Another pair of San Luis Obispo County union groups, representing 135 workers in law enforcement, have agreed to a two-tier pension plan for new hires, inching county management close to 100 percent agreement with its unions on the two-tier system.
After the move Tuesday, bargaining units representing 96 percent of the county workforce have now signed off on the two-tier approach.
Under the two-tier system, new employees generally receive less generous benefits than their predecessors doing the same job.
On Tuesday, the Board of Supervisors approved the proposal with the Association of San Luis Obispo County Deputy Sheriffs. It will apply to employees hired in that union’s two units after Sunday.
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The only unit not to adopt the plan is the one that represents probation peace officers, which includes juvenile services officers, deputy probation officers and supervising deputy probation officers, according to Human Resources Director Tami Douglas-Schatz.
Deputy district attorneys and deputy county counsels also fought the bifurcated system, but the Board of Supervisors imposed the second tier on both groups in August 2011 after bargaining ended in impasse.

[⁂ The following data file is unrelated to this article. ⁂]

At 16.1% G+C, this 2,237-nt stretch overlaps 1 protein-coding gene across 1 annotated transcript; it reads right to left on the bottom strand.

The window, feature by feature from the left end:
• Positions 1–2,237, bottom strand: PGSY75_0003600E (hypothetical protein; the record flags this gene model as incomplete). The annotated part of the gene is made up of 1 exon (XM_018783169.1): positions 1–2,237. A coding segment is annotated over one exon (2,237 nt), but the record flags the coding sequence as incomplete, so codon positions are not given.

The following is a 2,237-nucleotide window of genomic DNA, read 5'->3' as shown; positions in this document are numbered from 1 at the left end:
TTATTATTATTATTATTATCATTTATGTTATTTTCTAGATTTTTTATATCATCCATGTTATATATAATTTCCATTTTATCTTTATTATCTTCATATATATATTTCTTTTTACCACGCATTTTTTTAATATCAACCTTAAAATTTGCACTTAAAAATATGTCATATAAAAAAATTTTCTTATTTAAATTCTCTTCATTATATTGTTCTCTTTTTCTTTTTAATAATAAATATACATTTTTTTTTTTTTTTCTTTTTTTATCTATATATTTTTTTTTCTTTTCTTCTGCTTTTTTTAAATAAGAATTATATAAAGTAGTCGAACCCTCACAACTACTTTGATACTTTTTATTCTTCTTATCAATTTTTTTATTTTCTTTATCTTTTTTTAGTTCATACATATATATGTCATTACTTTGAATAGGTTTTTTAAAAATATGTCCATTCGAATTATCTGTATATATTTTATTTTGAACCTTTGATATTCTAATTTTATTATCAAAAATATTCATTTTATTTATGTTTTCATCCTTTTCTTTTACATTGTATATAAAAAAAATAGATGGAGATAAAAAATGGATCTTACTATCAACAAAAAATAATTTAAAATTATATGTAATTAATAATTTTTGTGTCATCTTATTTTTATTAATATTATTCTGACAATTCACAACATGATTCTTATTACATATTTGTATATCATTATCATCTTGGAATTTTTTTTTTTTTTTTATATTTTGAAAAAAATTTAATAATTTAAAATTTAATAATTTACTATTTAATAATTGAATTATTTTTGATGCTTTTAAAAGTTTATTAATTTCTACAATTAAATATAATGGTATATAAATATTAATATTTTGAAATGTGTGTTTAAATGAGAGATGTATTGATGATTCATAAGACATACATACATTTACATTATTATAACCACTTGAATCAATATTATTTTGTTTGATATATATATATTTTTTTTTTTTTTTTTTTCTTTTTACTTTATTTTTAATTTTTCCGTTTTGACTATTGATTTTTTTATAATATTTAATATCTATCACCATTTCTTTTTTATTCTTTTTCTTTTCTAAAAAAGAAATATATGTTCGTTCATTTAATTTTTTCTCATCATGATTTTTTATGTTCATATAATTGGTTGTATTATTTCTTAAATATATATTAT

There are 176 employees already covered by the second tier.
The Association of San Luis Obispo County Deputy Sheriffs includes deputy sheriffs and senior deputies. It is not to be confused with another law enforcement bargaining unit, the 146-member Deputy Sheriffs Association, which includes correctional deputies, a correctional sergeant, dispatchers and such others as a forensic specialist and property officer.
Some of the changes in the two-tier system enumerated by Douglas-Schatz:
Under tier one, the final retirement compensation is based on the single highest year salary; under tier two, it is based upon the highest three-year average.
Under both systems, retirement earnings may reach 90 percent of income.
Under tier one, there is a 3 percent retiree cost-of-living adjustment; tier two limits the retiree cost-of-living adjustment to 2 percent.
Tier one retains the deferred retirement option plan (DROP); tier two eliminates it. DROP is an optional, voluntary program that allows employees to have retirement benefits deposited in a special investment account and cease making contributions to the Pension Trust, while they continue to work in their current positions.
It is a voluntary method of receiving a distribution of retirement benefits; it is not an additional retirement benefit.
Under both plans, there is a 50-50 cost sharing of any pension rate increases as adopted by the Pension Trust Board after receipt of actuarial data.